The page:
It's taken for granted that animals can smell extreme emotions like fear, but can humans? In fact, a study published in the journal Psychological Science has found that, yes, humans can - and the emotions are contagious.

Most animals are able to communicate emotions through smells. But, because humans no longer have the odor-sensing organs that other animals have, it was believed that humans no longer had that capacity. Researchers had theorized that the ability had slipped away with the development of language.

Gün Semin and his colleagues from Utrecht University in the Netherlands conducted a study that tested this hypothesis. The study used 46 participants in all. Ten men watched frightening clips of the classic horror move The Shining or saw repulsive scenes from the music television channel MTV's program Jackass. While the participants watched the clips, researchers collected sweat from their armpits.

The research team chose women to be the recipients of the smells because previous studies have found women to be more attuned with men's scents than the other way around. The next step of the study involved 36 women taking a visual test. While they were distracted by this test, researchers introduced them to the smell of the men's sweat scents. When the women inhaled the men's sweat that had been produced out of fear, their faces mimicked the feeling of fear unconsciously, opening their eyes wide in a scared expression. When the women inhaled men's sweat that had been produced out of disgust, their faces grimaced, like they too were repulsed.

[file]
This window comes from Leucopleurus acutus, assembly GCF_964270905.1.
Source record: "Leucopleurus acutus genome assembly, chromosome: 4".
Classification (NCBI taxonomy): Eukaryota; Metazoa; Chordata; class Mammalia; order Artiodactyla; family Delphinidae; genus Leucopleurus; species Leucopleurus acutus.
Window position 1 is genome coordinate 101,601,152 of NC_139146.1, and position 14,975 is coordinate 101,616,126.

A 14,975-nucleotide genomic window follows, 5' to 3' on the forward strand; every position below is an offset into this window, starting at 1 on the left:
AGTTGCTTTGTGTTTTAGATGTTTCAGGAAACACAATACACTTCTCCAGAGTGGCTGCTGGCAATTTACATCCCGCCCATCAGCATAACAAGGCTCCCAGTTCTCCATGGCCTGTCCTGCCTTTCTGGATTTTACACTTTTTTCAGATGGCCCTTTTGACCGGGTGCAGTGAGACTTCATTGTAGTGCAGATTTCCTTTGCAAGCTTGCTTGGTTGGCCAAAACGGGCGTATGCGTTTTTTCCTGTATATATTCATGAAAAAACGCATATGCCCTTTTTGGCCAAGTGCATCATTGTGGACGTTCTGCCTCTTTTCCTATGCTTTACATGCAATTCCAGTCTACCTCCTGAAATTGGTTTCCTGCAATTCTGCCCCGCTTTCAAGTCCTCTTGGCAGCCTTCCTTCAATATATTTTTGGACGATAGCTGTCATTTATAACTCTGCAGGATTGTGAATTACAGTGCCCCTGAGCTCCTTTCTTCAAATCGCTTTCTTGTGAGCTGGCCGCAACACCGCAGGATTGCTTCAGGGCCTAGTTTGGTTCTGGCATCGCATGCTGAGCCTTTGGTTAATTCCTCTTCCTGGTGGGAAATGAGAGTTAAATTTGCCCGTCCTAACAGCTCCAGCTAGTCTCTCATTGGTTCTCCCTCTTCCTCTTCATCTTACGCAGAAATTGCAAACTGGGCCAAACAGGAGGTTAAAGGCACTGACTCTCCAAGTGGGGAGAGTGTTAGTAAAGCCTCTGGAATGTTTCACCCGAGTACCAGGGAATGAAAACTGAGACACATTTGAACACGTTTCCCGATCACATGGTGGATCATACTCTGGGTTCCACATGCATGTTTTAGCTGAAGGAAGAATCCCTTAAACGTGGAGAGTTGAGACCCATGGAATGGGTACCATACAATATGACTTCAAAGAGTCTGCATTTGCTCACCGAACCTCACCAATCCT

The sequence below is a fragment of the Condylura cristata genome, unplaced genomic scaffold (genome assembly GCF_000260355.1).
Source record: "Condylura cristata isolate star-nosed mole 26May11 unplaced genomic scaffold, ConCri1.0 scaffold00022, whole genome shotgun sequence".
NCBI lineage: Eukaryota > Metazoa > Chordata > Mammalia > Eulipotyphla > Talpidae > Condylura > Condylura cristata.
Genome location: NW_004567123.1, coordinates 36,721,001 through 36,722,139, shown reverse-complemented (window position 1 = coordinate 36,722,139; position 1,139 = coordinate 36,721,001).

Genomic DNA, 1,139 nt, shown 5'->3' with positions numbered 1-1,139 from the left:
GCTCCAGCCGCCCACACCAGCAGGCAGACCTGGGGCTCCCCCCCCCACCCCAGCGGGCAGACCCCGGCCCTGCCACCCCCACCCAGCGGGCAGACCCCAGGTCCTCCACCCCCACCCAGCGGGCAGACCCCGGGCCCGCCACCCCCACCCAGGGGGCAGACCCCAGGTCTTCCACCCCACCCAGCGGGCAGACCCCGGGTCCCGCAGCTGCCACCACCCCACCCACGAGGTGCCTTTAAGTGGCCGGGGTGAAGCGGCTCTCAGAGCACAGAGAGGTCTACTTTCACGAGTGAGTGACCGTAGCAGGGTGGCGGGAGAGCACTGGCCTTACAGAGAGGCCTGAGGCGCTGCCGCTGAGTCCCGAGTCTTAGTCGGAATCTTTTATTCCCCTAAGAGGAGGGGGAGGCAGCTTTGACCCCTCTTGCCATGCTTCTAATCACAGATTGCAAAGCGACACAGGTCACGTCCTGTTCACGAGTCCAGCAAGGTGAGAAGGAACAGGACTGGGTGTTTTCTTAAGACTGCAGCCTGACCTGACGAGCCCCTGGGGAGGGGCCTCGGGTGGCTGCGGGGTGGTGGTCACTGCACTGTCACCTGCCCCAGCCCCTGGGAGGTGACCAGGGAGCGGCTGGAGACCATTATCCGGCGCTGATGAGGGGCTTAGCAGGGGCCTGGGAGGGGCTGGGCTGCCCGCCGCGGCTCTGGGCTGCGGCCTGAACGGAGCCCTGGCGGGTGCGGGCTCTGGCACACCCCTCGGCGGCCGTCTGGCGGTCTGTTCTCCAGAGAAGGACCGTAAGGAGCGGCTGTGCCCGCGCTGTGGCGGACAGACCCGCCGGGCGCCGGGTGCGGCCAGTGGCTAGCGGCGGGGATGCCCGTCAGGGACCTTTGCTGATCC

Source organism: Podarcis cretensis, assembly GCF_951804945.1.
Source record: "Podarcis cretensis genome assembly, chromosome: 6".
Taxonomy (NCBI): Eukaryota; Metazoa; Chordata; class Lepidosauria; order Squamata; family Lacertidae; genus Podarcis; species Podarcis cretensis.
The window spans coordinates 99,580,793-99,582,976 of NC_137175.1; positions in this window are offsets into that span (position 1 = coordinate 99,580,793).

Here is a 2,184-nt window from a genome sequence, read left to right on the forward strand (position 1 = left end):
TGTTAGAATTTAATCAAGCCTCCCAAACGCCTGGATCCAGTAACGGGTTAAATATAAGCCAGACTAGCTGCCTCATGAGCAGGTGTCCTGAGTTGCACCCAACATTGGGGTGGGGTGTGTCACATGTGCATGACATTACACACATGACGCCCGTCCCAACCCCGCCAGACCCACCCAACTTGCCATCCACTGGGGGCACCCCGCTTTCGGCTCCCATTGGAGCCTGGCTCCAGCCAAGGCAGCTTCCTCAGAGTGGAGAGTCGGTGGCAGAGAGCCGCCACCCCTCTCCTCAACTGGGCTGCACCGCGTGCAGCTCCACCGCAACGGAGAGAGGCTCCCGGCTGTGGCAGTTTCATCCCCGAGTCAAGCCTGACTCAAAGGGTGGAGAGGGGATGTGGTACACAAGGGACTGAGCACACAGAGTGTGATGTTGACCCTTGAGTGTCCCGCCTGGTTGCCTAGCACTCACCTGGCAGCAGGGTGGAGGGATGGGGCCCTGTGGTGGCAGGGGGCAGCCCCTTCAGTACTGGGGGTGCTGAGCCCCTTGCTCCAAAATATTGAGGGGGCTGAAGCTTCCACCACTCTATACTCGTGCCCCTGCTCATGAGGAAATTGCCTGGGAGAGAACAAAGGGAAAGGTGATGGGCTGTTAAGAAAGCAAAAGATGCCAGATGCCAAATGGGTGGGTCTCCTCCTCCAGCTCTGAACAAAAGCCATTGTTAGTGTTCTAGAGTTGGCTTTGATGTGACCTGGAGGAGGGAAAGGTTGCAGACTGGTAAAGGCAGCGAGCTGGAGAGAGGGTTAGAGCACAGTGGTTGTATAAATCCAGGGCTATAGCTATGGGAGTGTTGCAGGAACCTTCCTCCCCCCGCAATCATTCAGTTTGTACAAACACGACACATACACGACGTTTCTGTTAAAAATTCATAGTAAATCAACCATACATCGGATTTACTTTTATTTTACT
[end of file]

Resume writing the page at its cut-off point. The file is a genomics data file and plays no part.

Because of the study, researchers believe that humans can communicate at least some emotions through scent - a useful trait particularly in crowded settings.

"These findings are contrary to the commonly accepted assumption that human communication runs exclusively via language or visual channels," the researchers wrote.